Monday, December 15, 2014

Vampire Junction (2001)

The weird west subgenre is one of the most fascinating in fantastic fiction. While the term “weird west” is a blanket term that can be used to describe works that blend westerns with various other fantastic genres, it’s the horror genre that makes the perfect tag-team partner for westerns. The mythology of the American old west with its ghost towns, mysterious nomadic drifters, things of that nature along with the consuming nature of the frontier landscapes are tailor made for horror, and one facet of the horror genre that works particularly well within a western environment is vampires. In film the most famous example would of course be Kathryn Bigelow’s brilliant Near Dark (1987), a film which set a new standard for not just horror/western hybrids but for vampire films in general. John Carpenter also masterfully fused vampires and westerns together with Vampires (1998) and Carpenter has admitted that Vampires was his excuse to finally do a western. No stranger to westerns having directed one of his own, Jaguar (1963), Jess Franco made his entrance into the weird vampire west during his divisive days with One Shot Productions. The resulting film was 2001’s Vampire Junction, a film that is so utterly bewildering not only is it unlike any other vampire western to come before or after it but it also achieves something astonishing by being of the oddest films in Franco’s entire oeuvre.  

Upon arriving in a small southwestern town affectionately refereed to as “Shit City” attempting to interview a famous doctor, journalist Alice Brown (Lina Romay) is immediately taken aback by the fact that the town seems to be almost entirely abandoned. After finally meeting the doctor, she becomes even more perplexed by his odd behavior, as well as the odd behavior of the few locals she encounters. Not long after settling in, Alice begins to have strange dreams, the only constant being the appearance of two mysterious vampire women. Alice’s dreams soon cross over into realty as she discovers that the town has been overtaken by vampires who intend to add Alice to their ranks.

Vampire Junction is a perfect example of the idea of Franco’s films existing within their own universe. The concepts of time and space are completely alien to a film like Vampire Junction. In fact the entire film seems to be taking place outside of time in an alternate dimension in that “Shit City” seems to be stuck in the old west, yet modern technology such as cell phones and lap tops are featured prominently throughout the film along with characters dressed in old west attire driving modern cars. Its an interesting clash of visual styles and neither one cancels out the other, in fact it only adds to the feeling of “Shit City” being some kind of netherworld of sorts trapped in between time periods. The pink punk rock wig, a mainstay of Franco’s One Shot days, worn by one of the two vampire women is also quite the sight when seen in an old west styled town. While nowhere near as visually excessive as Vampire Blues (1999), Vampire Junction does at times see Franco continue to experiment with filters and image distortions and the digital look of the film has a certain charm to it and actually works in the films favor by piling on to the surreality especially whenever the vampire women are on screen. It also has to be pointed out that this film does yet again feature Spanish actors speaking heavily accented English although its never completely unintelligible, Lina does especially well and turns in a good performance as well.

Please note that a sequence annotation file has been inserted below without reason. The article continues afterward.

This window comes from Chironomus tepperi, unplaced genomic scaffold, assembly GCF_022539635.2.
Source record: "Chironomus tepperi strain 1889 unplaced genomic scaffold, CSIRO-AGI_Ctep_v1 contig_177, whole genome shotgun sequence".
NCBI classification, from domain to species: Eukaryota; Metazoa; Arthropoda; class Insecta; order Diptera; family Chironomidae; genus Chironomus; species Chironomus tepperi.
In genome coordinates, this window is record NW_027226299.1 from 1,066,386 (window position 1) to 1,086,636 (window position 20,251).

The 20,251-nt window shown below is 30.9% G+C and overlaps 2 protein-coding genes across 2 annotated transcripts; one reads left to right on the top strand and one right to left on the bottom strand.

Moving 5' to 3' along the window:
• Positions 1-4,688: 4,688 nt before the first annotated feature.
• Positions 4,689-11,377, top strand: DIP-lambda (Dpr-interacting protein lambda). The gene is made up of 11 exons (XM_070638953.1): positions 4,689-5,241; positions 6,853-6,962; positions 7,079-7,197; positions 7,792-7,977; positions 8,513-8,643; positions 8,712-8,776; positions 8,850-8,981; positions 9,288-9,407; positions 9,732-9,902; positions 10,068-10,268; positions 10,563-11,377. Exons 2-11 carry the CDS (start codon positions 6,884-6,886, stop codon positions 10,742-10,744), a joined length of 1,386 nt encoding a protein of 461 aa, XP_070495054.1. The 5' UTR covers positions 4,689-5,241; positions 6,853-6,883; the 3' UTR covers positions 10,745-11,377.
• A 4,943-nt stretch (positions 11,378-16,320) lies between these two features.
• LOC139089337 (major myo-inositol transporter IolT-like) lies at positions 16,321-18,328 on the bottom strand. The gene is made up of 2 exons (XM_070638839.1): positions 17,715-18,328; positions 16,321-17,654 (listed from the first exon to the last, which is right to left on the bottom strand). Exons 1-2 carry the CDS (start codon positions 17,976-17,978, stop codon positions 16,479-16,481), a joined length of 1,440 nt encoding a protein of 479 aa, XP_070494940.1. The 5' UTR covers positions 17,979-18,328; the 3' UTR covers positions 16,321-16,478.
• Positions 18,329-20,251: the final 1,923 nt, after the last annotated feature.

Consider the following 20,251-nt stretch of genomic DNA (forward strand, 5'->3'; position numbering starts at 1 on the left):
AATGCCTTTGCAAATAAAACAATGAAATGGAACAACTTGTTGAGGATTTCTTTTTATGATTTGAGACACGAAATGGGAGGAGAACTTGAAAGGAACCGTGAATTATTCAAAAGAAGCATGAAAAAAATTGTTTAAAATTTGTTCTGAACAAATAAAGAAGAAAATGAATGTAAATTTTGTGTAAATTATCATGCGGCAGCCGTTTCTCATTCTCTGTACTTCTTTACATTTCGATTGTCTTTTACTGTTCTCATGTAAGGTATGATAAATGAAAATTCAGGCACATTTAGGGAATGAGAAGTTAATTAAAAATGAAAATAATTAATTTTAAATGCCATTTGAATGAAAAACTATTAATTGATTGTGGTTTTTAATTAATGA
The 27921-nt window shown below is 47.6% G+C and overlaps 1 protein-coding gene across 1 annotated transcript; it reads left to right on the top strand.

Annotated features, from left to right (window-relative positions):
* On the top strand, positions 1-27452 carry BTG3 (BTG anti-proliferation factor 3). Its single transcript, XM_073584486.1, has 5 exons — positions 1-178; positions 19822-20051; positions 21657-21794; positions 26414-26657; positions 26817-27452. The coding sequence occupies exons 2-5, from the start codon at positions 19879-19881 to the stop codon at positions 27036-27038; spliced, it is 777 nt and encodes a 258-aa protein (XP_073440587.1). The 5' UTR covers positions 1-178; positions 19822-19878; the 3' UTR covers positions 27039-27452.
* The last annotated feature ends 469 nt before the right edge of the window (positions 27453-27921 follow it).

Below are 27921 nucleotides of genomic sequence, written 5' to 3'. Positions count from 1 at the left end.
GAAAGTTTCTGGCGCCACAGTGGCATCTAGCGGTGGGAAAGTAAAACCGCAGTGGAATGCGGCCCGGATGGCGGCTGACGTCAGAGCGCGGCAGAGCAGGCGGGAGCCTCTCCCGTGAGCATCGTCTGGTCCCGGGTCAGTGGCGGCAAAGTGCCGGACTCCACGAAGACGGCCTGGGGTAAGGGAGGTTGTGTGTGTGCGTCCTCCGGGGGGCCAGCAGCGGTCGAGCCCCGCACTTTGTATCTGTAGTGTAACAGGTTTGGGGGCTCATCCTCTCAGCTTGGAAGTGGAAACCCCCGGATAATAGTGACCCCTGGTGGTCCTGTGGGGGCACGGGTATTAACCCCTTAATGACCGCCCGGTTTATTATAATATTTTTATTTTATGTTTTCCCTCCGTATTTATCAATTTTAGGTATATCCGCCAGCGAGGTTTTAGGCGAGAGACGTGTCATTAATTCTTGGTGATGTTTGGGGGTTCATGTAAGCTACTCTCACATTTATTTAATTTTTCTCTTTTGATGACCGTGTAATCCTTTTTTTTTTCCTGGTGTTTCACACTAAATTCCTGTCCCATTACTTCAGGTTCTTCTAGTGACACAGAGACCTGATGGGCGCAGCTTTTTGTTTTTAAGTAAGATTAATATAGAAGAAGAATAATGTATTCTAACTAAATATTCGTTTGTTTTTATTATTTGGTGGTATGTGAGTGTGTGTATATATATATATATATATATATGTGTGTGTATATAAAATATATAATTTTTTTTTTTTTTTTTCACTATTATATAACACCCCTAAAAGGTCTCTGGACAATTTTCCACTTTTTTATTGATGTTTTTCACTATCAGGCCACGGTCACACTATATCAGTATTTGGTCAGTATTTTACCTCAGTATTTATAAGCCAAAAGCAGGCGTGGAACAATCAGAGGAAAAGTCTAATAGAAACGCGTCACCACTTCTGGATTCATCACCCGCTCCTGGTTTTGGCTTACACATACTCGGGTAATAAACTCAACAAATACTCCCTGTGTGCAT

For some reason Vampire Junction was first released in the States by Sub Rosa in an edited 84 minute version on VHS. It wasn’t until 2004 when they finally released the 97 minute uncut version on DVD which featured a memorable and entertaining segment featuring Linnea Quigley giving a sneak peak at DVD’s for Mari-Cookie and the Killer Tarantula (1998) and Blind Target (2000). Actually that DVD can still be found for decent prices which is amazing in itself considering how much some of the original DVD’s of Franco’s other One Shot films tend to go for ever since going out of print. Naturally Sub Rosa also released the film as part of the “Vampire Lovers” double feature along with Vampire Blues and again in the “Deviant Lust” multi-film set along with Mari-Cookie and the Killer Tarantula, Red Silk (1999) and Blind Target. To say Vampire Junction is one of Franco’s most unpopular films would be a massive understatement. While Franco’s One Shot films tend to get thrown under the bus most of the time, reactions to this one have been particularly harsh with most being unable to look past the miniscule budget and limitations associated with such things, some even naming it Franco‘s worst film. Of course there are exceptions and the select few that can appreciate this period of Franco’s might want to take a chance on braving this junction’s waters.

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